If you are having trouble teaching your kids maths or multiplication specifically, then you should have a look at the video below. It is a method used by the Japanese to teach their children multiplication at primary school. It is quite easy, really, and I tried it with my kids and found it is very easy to use and understand. It really helps them to calculate faster, even the bigger numbers.
See the example on the above picture. Do pay attention to the lines and circles. They may not make any sense at first, but according to William C. at Themetapicture.com:
“The lines over the circles are color coded. Notice the single red line and 3 blue lines representing “13″ groups together while the single green and 2 black lines take their own group. To do the multiplication, simply draw your first group of lines in one direction then your second group of lines going over the first, count the groups of intersections and there’s your answer”.
See the explanation in the video below.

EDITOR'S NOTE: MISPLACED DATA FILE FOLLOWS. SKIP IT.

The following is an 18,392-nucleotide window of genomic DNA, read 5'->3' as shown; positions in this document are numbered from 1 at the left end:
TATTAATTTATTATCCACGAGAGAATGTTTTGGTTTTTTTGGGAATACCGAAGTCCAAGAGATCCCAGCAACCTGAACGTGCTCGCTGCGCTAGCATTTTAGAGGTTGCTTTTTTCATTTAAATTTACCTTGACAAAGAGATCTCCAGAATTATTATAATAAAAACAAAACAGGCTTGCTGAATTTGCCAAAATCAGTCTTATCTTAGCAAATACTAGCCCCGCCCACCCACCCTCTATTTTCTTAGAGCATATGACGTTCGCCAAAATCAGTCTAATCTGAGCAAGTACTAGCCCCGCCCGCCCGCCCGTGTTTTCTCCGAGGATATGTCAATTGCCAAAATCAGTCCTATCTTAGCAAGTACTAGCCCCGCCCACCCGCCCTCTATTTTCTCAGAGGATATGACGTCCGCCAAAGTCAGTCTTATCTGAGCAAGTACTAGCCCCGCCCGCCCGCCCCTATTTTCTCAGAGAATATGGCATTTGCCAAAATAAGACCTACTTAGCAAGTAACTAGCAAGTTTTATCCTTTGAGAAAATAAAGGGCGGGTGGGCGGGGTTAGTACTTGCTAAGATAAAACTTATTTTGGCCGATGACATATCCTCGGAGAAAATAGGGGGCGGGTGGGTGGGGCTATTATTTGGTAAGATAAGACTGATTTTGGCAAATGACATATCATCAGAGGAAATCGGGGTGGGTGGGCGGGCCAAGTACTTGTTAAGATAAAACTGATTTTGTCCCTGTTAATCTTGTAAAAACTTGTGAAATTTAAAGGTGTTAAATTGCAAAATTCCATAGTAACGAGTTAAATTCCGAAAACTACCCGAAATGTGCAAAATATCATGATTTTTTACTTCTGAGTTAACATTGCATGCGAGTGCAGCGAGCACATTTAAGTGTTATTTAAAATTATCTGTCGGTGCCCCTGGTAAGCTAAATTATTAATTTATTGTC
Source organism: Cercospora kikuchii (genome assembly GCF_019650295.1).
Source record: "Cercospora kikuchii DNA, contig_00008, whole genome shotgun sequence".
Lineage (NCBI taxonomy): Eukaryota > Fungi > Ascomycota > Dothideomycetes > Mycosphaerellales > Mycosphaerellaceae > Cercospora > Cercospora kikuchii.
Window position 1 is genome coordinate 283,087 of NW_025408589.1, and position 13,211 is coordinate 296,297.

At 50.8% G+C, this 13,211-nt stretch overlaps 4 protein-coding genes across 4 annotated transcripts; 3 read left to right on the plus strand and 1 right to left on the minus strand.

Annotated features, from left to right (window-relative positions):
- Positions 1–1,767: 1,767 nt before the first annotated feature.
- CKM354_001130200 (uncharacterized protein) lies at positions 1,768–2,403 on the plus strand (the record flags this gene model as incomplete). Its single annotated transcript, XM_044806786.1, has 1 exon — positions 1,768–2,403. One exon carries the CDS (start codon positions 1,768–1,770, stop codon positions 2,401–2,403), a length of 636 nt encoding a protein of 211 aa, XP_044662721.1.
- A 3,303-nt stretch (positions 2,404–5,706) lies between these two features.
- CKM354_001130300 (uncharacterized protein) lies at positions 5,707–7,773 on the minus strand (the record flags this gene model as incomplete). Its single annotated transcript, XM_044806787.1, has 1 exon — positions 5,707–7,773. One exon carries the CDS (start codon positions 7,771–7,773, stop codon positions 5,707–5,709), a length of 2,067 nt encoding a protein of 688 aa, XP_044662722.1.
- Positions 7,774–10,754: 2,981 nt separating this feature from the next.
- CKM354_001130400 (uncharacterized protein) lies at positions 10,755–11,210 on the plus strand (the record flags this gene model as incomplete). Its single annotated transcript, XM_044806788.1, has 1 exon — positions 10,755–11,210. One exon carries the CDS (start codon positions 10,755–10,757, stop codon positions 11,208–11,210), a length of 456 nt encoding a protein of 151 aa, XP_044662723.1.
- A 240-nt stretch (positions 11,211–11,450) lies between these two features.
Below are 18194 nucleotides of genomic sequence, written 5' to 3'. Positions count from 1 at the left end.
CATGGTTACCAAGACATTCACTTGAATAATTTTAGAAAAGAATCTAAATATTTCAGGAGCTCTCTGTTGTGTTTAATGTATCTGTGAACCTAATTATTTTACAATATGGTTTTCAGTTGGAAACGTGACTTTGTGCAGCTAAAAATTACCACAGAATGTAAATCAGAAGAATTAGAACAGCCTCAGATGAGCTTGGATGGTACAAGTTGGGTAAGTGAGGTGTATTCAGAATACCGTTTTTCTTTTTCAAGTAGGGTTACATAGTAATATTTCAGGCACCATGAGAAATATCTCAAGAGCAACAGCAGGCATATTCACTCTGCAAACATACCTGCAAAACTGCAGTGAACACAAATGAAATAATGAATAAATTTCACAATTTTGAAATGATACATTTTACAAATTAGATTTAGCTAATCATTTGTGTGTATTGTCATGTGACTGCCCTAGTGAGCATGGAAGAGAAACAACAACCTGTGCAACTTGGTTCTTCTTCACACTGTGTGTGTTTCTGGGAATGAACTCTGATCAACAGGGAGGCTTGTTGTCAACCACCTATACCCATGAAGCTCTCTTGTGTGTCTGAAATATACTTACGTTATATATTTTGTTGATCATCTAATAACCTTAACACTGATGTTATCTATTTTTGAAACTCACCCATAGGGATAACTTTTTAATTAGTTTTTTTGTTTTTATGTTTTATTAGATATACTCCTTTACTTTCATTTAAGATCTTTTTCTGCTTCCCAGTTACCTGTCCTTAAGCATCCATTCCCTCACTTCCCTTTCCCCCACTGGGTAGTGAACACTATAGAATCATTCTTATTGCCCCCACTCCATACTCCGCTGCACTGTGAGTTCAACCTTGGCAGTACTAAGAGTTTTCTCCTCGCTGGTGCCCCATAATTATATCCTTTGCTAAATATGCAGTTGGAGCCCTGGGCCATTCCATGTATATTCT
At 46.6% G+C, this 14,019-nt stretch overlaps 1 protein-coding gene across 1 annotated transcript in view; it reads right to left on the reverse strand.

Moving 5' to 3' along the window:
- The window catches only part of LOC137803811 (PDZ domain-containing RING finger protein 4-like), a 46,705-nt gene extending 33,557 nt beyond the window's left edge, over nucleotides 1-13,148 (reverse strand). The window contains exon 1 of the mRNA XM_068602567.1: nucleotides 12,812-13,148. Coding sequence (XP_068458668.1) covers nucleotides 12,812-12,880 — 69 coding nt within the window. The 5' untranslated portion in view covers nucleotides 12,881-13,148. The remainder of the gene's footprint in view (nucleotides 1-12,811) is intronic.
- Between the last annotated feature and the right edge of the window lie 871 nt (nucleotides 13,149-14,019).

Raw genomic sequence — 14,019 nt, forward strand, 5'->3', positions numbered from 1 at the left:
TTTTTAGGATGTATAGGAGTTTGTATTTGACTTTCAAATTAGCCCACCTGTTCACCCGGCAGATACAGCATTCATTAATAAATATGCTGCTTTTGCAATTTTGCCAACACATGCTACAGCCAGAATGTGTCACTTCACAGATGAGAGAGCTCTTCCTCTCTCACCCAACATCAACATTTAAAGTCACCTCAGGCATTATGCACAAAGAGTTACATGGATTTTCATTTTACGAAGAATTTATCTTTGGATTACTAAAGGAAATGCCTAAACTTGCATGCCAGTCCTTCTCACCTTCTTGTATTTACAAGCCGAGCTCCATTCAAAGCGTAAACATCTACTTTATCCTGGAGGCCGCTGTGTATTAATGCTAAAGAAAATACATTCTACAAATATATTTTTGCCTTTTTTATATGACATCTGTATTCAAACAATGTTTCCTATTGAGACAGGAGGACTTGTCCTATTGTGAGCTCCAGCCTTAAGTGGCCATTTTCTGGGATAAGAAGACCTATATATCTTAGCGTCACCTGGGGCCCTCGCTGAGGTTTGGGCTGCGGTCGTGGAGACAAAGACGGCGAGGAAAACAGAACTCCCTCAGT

This thirteen-minute video talks about the underlying mathematics of this alternate approach to multiplication and how we think about mathematics. When you look at the underlying mathematics, it’s not that much different than the traditional way we do multiplication. The only difference is the approach where the children use more graphics then numbers. Using this method, Japanese children can perform multiplication using a graphical technique that doesn’t involve memorizing multiplication tables or performing rote manipulations. Your kids can do it too. It’s a piece of cake, really.
Note: Not included in the video is an improved “baseball” version of multiplying graphically, but you can find this on the internet and social Medias such as YouTube and Facebook.
- How Japanese Kids Learn To Multiply In Primary School
Latest posts by Ismail N (see all)
- 10 Things To Do When You Travel To Sabah - October 20, 2014
- Kadar Caruman KWSP Terkini (Kumpulan Wang Simpanan Pekerja) - October 20, 2014
- Masih Ada Majikan Tidak Patuhi Perintah Gaji Minima - October 14, 2014